Wednesday 17 January 2018

Tiger kidnap was hell on Earth, but we won't let ordeal destroy our family, says ex-hurling star

Do you want your kids to be without a mother? Ronan told

Adrian Ronan leaving court yesterday with his wife Mary
Adrian Ronan leaving court yesterday with his wife Mary
Stephen Freeman (27), of Ballcurris Gardens, Ballymun, at court yesterday where he was sentenced to 10 years in prison for attempting to steal cash, with others, from Bank of Ireland Parliament Street, Kilkenny in November, 2009.
Adrian Ronan in action during his hurling days
Adrian Ronan and his wife Mary leaving court.

Aoife Nic Ardghail and Conor Gallagher

A MAN who was involved in the tiger kidnapping of Kilkenny All-Ireland hurling champion Adrian Ronan and his family has been jailed for eight years.

Stephen Freeman's role was to pick up and transport money after the raid, but he couldn't drive, so he got a taxi driver he knew through gambling to do the job. The case against Freeman (27) was largely based on him admitting his involvement to this taxi driver.

Freeman, of Ballcurris Gardens, Ballymun, Dublin, pleaded guilty at Dublin Circuit Criminal Court to attempted robbery with others of Bank of Ireland, Parliament Street, Kilkenny, on Tuesday November 3, 2009.

Freeman – who has seven previous convictions at District Court level – admitted using force on Adrian and Mary Ronan and their family to frighten them.

In his victim impact statement earlier this month, Mr Ronan described the ordeal as "hell on Earth".

Speaking outside the court, Mr Ronan said he and his family accepted the sentence and hoped to get on with their lives.

"We believe that when something bad or horrific or traumatic like this happens, you've three choices. You can either let it define you, you can let it destroy you or you can let it strengthen you. We believe this will strengthen us," Mr Ronan said.

He thanked his legal team, the gardai, local community, work colleagues and friends and family for their support.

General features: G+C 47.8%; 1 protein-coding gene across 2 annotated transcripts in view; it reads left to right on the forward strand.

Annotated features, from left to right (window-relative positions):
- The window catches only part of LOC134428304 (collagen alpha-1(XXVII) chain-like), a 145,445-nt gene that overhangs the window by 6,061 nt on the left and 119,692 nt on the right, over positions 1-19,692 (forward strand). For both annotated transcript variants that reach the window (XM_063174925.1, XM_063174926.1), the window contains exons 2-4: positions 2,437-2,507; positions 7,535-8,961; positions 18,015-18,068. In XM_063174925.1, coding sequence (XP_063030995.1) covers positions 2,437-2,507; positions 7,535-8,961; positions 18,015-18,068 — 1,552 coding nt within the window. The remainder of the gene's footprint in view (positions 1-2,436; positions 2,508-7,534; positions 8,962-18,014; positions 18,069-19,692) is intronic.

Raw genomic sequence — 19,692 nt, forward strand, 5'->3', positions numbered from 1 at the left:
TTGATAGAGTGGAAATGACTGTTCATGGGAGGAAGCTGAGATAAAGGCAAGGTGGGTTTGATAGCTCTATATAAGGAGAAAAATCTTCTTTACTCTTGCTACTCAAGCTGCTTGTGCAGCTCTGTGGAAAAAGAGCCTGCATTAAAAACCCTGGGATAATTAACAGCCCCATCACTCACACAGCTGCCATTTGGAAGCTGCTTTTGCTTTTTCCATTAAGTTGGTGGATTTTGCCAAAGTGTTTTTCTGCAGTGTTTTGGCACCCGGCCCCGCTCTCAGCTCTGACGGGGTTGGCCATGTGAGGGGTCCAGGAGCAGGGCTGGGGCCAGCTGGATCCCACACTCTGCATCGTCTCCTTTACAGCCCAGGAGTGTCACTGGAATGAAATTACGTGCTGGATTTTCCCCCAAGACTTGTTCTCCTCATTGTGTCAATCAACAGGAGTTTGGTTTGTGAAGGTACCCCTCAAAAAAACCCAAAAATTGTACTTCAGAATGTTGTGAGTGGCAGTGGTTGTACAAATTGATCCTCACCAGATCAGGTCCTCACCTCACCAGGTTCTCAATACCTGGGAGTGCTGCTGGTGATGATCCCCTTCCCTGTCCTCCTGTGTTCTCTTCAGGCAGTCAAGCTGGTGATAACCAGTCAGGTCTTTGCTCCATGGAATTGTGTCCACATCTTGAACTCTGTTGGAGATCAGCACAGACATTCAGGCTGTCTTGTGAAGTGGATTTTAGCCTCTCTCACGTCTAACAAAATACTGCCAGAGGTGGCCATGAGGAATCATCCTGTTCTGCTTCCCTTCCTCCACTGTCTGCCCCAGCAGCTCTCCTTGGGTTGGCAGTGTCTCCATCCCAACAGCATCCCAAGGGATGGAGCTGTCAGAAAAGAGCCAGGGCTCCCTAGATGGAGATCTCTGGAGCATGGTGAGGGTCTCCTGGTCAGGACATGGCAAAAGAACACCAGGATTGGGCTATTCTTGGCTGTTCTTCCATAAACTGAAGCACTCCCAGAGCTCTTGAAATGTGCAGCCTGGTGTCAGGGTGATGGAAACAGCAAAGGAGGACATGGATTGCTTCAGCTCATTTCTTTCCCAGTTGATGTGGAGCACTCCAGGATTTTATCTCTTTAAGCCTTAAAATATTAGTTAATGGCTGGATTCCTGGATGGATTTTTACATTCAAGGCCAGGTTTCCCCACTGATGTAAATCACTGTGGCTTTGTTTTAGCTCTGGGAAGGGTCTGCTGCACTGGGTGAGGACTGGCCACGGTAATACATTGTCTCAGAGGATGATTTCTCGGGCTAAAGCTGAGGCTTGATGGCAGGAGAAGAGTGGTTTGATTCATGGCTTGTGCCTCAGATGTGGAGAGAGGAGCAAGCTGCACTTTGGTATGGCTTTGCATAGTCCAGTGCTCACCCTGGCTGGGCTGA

Passing sentence, Judge Desmond Hogan described tiger kidnappings as "universally regarded with public opprobrium" and said Freeman was acting in common design.

He noted that the father of one was "enthusiastic" to get involved as he had somebody else do the driving when he couldn't fulfil this role.

The judge said written statements from the Ronan family made "harrowing reading".

"I must say that listening to Mr Ronan and the effects it has had on him and his family has left me with nothing but extreme disgust," the judge said.

He noted the family were still suffering from the effects of the "horrific, abominable crime".

He said he hoped the outcome of this case would bring the family some closure. The judge took into account Freeman's age at the time of the offence and his guilty plea.

He imposed a 10-year sentence with the final two suspended. He ordered that Freeman undergo any gambling addiction courses deemed appropriate.

During the sentence hearing the court had heard from Detective Inspector Michael Hennebry, who said Freeman was the only person to be prosecuted for the raid, though many had been arrested.

The Ronans woke up at 5am to find three masked men in their bedroom. The raiders cable-tied Mr Ronan's hands and told him: "You're going to do a job for us. We're taking your wife and you're going to get us €3m."

They asked Mr Ronan: "Do you want your kids to be without a mother for Christmas?"

They drove Mrs Ronan to a disused weather station outside Kilkenny, where she was tied to a swivel chair at gun point for eight hours.

They gave Mr Ronan, a Bank of Ireland employee, a phone and ordered him to get them money. The final phone call never came and a short time later gardai rang him to say his wife had been located unharmed.

Gardai arrested Freeman and interviewed him 29 times before he made admissions. Earlier this month Freeman wept as he sat in court listening to Mr Ronan describe the hostage situation as "hell on Earth".


The victim said he wondered how he would cope if his wife was murdered and detailed how the armed men told him his wife "would get a bullet" and asked him if he wanted to lose his wife for Christmas.

He said he and his family continued to suffer the effects for long afterwards. The family slept in the single room for 12 months after the raid and their home became "a crime scene".

Mr Ronan said that the family still felt unsafe in their home and were reminded of that night every time they locked up at night.

"Every strange car that passes our house becomes a suspect," he continued. "Little things like hearing a Dublin accent causes anxiety.

"The raiders stole our happiness, our dreams and our future. All of this just to rob the Bank of Ireland in Kilkenny."

He also paid tribute to his "remarkable wife", who he said would get his vote for the mother of the year award.

Irish Independent

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